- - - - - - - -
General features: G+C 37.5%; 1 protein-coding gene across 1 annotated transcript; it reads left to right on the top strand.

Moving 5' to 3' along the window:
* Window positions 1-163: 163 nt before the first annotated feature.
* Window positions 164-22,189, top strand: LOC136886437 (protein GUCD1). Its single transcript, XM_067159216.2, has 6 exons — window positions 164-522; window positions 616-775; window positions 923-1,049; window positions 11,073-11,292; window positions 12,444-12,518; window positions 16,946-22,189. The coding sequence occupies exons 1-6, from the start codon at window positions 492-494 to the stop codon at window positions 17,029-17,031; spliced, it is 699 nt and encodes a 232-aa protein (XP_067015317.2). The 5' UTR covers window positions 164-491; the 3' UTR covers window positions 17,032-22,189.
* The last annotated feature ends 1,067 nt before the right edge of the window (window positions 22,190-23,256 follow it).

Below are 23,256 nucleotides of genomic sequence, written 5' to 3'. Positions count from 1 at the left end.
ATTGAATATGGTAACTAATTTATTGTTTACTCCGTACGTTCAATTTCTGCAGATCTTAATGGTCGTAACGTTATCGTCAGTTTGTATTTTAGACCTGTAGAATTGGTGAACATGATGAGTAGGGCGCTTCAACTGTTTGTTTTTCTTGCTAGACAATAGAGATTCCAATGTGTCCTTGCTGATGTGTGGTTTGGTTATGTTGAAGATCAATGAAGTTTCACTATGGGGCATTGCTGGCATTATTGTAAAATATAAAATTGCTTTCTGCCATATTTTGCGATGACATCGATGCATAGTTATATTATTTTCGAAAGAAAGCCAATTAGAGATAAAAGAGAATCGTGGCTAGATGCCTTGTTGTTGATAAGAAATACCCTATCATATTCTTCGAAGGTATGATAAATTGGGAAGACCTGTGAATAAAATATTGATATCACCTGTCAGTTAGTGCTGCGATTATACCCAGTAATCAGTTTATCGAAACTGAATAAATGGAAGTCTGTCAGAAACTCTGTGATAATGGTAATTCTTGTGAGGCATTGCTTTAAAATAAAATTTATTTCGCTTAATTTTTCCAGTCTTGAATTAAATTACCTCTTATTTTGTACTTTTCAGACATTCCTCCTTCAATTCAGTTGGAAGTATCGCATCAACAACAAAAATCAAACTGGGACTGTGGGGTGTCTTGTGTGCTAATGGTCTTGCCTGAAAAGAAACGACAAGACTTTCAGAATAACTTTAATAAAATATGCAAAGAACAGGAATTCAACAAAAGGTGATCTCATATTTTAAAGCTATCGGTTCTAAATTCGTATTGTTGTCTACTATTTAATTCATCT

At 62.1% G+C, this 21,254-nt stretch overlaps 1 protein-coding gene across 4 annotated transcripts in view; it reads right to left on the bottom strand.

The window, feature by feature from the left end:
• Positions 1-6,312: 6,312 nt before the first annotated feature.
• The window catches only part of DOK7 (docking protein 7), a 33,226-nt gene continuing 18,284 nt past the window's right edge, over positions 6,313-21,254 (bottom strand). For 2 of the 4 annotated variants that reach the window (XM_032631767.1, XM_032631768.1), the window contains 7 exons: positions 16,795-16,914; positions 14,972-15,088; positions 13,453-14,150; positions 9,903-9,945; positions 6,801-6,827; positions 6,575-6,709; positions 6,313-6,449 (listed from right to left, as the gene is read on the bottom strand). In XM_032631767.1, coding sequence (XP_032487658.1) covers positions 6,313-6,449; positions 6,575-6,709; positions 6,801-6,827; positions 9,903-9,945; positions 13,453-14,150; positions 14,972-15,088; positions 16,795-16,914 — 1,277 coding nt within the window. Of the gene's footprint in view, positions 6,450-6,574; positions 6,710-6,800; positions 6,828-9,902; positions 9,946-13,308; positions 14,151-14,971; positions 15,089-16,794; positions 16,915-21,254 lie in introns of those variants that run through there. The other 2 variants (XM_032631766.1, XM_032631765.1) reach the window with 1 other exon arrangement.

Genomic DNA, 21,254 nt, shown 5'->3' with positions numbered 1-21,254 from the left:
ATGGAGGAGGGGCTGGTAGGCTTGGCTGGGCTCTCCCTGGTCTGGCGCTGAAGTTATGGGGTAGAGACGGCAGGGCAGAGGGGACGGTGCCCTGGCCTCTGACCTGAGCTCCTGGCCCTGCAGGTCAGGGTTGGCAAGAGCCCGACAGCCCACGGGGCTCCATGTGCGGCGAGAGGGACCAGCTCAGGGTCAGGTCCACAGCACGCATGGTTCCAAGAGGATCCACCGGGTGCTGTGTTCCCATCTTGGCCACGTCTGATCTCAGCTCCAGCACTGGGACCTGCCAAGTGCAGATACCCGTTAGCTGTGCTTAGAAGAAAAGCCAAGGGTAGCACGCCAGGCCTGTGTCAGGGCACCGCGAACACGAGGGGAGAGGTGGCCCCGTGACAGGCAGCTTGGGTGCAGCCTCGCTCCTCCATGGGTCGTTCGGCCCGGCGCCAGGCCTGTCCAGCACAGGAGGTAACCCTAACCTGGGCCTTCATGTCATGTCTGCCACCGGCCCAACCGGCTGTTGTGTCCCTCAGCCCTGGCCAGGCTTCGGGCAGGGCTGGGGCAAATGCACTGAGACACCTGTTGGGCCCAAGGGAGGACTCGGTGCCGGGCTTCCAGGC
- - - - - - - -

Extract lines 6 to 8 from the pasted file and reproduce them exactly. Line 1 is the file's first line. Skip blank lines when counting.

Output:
Below are 23,256 nucleotides of genomic sequence, written 5' to 3'. Positions count from 1 at the left end.
ATTGAATATGGTAACTAATTTATTGTTTACTCCGTACGTTCAATTTCTGCAGATCTTAATGGTCGTAACGTTATCGTCAGTTTGTATTTTAGACCTGTAGAATTGGTGAACATGATGAGTAGGGCGCTTCAACTGTTTGTTTTTCTTGCTAGACAATAGAGATTCCAATGTGTCCTTGCTGATGTGTGGTTTGGTTATGTTGAAGATCAATGAAGTTTCACTATGGGGCATTGCTGGCATTATTGTAAAATATAAAATTGCTTTCTGCCATATTTTGCGATGACATCGATGCATAGTTATATTATTTTCGAAAGAAAGCCAATTAGAGATAAAAGAGAATCGTGGCTAGATGCCTTGTTGTTGATAAGAAATACCCTATCATATTCTTCGAAGGTATGATAAATTGGGAAGACCTGTGAATAAAATATTGATATCACCTGTCAGTTAGTGCTGCGATTATACCCAGTAATCAGTTTATCGAAACTGAATAAATGGAAGTCTGTCAGAAACTCTGTGATAATGGTAATTCTTGTGAGGCATTGCTTTAAAATAAAATTTATTTCGCTTAATTTTTCCAGTCTTGAATTAAATTACCTCTTATTTTGTACTTTTCAGACATTCCTCCTTCAATTCAGTTGGAAGTATCGCATCAACAACAAAAATCAAACTGGGACTGTGGGGTGTCTTGTGTGCTAATGGTCTTGCCTGAAAAGAAACGACAAGACTTTCAGAATAACTTTAATAAAATATGCAAAGAACAGGAATTCAACAAAAGGTGATCTCATATTTTAAAGCTATCGGTTCTAAATTCGTATTGTTGTCTACTATTTAATTCATCT

At 62.1% G+C, this 21,254-nt stretch overlaps 1 protein-coding gene across 4 annotated transcripts in view; it reads right to left on the bottom strand.